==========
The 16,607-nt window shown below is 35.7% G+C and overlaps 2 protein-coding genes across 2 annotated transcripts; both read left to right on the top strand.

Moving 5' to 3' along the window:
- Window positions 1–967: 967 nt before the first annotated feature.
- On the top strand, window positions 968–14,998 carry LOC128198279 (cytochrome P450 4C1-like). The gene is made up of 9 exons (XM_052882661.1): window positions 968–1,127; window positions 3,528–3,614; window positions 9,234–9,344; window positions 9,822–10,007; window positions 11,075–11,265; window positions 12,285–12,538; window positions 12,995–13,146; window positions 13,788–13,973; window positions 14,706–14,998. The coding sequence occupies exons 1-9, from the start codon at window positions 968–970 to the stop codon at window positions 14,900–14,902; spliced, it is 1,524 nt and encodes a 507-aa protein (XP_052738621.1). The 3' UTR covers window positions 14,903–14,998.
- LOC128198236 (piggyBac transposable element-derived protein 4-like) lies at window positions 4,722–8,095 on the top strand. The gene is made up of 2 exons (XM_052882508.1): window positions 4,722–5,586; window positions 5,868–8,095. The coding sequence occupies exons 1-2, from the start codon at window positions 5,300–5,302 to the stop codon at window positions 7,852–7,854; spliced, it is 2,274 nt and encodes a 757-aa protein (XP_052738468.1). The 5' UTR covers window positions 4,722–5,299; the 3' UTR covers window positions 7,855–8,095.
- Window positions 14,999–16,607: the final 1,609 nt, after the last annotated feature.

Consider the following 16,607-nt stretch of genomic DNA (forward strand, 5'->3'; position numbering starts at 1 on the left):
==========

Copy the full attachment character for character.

The 16,607-nt window shown below is 35.7% G+C and overlaps 2 protein-coding genes across 2 annotated transcripts; both read left to right on the top strand.

Moving 5' to 3' along the window:
- Window positions 1–967: 967 nt before the first annotated feature.
- On the top strand, window positions 968–14,998 carry LOC128198279 (cytochrome P450 4C1-like). The gene is made up of 9 exons (XM_052882661.1): window positions 968–1,127; window positions 3,528–3,614; window positions 9,234–9,344; window positions 9,822–10,007; window positions 11,075–11,265; window positions 12,285–12,538; window positions 12,995–13,146; window positions 13,788–13,973; window positions 14,706–14,998. The coding sequence occupies exons 1-9, from the start codon at window positions 968–970 to the stop codon at window positions 14,900–14,902; spliced, it is 1,524 nt and encodes a 507-aa protein (XP_052738621.1). The 3' UTR covers window positions 14,903–14,998.
- LOC128198236 (piggyBac transposable element-derived protein 4-like) lies at window positions 4,722–8,095 on the top strand. The gene is made up of 2 exons (XM_052882508.1): window positions 4,722–5,586; window positions 5,868–8,095. The coding sequence occupies exons 1-2, from the start codon at window positions 5,300–5,302 to the stop codon at window positions 7,852–7,854; spliced, it is 2,274 nt and encodes a 757-aa protein (XP_052738468.1). The 5' UTR covers window positions 4,722–5,299; the 3' UTR covers window positions 7,855–8,095.
- Window positions 14,999–16,607: the final 1,609 nt, after the last annotated feature.

Consider the following 16,607-nt stretch of genomic DNA (forward strand, 5'->3'; position numbering starts at 1 on the left):